Bill would outlaw
wireless spam

A Pearl City legislator hopes
to short-circuit a potential nuisance

By B.J. Reyes
Associated Press

With the proliferation of such mobile devices as two-way pagers and text-enabled cellular phones also comes the advance in commercial technology that allows advertisers to send unsolicited messages, or spam, straight to wireless gadgets.

As the issue gains widespread attention in Europe and Japan, some consumer advocates say it is only a matter of time before U.S. consumers are left with having to delete, block or otherwise deal with wireless spam.

Hawaii lawmakers are looking to cut off the problem before it becomes a nuisance.

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A bill introduced by Rep. Roy Takumi would prohibit unsolicited telemarketing calls, text, graphic or picture messages sent by solicitors to mobile devices.

"Sometimes social policy has to move with the technology," said Takumi (D, Pearl City-Pacific Palisades).

"It seems to me, if you don't attempt to address it, it's just going to get worse.

"As the technology gets a little more sophisticated and so on, I would hate for any consumer out there to get, say, 60 minutes of spam a month on their cell phone."

Spam messages sent to e-mail accounts have long been a target of consumer advocates and have led to legislation pending in Congress and a handful of states that would ban the practice, according to the nonprofit Coalition Against Unsolicited Commercial Email.

Technically, federal law prohibiting unsolicited fax ads, or "junk faxes," covers similar messages sent to mobile devices.

But the law was written in the early 1990s, and now many states are re-examining their laws and exploring additional measures to ensure consumers are protected and to "fill in the gaps" in current law, said Ray Everett-Church, an attorney for the coalition.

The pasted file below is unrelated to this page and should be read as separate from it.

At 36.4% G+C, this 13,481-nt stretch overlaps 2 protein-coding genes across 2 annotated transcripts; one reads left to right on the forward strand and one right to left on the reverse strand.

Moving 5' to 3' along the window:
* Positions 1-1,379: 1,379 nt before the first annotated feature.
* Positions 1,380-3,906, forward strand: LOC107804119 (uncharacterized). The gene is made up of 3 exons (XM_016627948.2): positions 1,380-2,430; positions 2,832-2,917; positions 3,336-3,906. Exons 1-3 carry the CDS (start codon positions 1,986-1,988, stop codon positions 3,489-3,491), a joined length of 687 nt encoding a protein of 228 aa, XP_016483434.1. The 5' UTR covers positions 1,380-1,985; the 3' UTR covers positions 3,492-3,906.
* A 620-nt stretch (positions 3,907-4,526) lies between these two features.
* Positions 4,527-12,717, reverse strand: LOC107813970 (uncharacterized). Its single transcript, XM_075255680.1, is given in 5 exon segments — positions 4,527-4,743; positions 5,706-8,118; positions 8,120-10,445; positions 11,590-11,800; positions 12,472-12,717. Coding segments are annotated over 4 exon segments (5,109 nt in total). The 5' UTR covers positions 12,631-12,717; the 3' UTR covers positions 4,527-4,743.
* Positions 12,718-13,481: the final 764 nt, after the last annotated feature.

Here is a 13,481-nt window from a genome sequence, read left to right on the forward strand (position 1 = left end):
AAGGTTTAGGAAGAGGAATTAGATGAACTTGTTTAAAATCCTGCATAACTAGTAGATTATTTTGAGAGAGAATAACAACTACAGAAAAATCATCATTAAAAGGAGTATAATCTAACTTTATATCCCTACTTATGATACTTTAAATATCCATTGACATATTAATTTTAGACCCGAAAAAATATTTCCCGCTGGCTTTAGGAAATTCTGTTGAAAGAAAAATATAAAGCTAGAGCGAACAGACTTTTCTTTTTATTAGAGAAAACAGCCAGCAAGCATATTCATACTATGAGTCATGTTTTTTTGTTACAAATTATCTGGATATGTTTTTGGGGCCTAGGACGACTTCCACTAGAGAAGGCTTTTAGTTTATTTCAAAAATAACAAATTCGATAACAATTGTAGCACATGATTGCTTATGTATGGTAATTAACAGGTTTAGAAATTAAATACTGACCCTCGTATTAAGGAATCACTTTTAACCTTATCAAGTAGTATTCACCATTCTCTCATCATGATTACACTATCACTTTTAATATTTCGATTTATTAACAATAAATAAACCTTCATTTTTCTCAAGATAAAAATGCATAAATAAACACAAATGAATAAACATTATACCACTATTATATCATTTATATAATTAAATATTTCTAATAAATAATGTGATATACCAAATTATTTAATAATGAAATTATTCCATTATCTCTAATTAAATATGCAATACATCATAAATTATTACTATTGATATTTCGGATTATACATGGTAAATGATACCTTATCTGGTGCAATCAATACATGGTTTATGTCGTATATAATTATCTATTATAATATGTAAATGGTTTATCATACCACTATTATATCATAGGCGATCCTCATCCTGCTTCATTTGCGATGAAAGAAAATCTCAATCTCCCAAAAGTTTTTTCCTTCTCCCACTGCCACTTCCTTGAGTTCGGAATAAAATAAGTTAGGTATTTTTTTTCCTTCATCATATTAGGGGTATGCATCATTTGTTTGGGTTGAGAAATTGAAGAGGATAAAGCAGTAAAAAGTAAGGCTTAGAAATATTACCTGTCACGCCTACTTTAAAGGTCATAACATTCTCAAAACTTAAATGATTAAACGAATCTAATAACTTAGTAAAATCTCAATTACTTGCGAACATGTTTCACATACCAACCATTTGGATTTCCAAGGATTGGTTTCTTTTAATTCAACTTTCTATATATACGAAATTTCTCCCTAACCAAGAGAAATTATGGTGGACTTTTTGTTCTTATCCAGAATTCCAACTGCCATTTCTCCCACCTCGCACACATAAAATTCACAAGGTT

For example, California Gov. Gray Davis approved legislation in September making state law conform to federal law banning junk faxes and unsolicited text messages on cell phones.

Wireless spam has been more of a problem overseas than in the United States, said Everett-Church.

"It's a huge problem in Europe, it's a huge problem in Japan," he said. "I see news articles from time to time discussing how the wireless system in a certain city or serving a certain area went down because of some junk-message spammers that have overloaded the system."

It is unclear how pervasive the problem is in Hawaii.

"We haven't seen inordinate amounts of complaints over a period of time," said Georgia Taylor, a spokeswoman for Verizon Wireless, a major carrier in Hawaii.

She said subscribers are encouraged to report spam being sent to their cell phones or pagers.

Takumi said he also is unsure how pervasive the problem is.

"I expect all this to come out in a hearing where they'll say whether it's a real or perceived problem and whether or not they've gotten complaints," he said. "I'll be the first to say that if no one has a problem with this in our state, maybe now is not the time to do anything on it.

"We won't really know until we have a public hearing on it and people can come in and state their own opinion on it."

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